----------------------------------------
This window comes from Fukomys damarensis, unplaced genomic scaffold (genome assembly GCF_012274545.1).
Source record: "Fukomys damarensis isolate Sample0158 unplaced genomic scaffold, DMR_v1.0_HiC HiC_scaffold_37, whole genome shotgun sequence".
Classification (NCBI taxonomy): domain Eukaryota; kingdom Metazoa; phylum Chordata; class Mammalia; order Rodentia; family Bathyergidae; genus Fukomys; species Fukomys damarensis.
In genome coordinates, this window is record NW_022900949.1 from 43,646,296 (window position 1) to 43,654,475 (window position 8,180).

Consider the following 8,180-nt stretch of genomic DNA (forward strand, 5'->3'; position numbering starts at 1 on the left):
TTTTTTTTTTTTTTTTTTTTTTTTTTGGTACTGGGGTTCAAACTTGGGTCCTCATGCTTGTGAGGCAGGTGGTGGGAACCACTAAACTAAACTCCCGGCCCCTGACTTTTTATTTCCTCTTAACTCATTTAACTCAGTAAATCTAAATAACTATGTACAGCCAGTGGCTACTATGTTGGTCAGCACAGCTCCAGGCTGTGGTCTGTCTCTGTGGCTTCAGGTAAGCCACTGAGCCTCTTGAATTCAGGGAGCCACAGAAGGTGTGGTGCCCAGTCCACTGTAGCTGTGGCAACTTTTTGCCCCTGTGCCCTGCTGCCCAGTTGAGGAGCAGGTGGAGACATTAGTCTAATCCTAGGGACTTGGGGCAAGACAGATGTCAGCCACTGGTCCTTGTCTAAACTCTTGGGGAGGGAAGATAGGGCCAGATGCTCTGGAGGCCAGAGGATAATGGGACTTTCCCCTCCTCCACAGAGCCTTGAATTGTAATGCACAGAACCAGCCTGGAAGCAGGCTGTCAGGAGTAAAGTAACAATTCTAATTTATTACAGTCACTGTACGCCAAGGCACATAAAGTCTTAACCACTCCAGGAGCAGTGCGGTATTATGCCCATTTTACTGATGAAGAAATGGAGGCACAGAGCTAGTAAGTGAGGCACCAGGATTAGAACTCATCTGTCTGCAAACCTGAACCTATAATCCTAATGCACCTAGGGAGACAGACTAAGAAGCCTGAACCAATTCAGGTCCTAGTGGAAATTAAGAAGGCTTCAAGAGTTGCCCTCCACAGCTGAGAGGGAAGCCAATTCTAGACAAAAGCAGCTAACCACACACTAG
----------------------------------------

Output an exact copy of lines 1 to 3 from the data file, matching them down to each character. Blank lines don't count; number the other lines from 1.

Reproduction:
This window comes from Fukomys damarensis, unplaced genomic scaffold (genome assembly GCF_012274545.1).
Source record: "Fukomys damarensis isolate Sample0158 unplaced genomic scaffold, DMR_v1.0_HiC HiC_scaffold_37, whole genome shotgun sequence".
Classification (NCBI taxonomy): domain Eukaryota; kingdom Metazoa; phylum Chordata; class Mammalia; order Rodentia; family Bathyergidae; genus Fukomys; species Fukomys damarensis.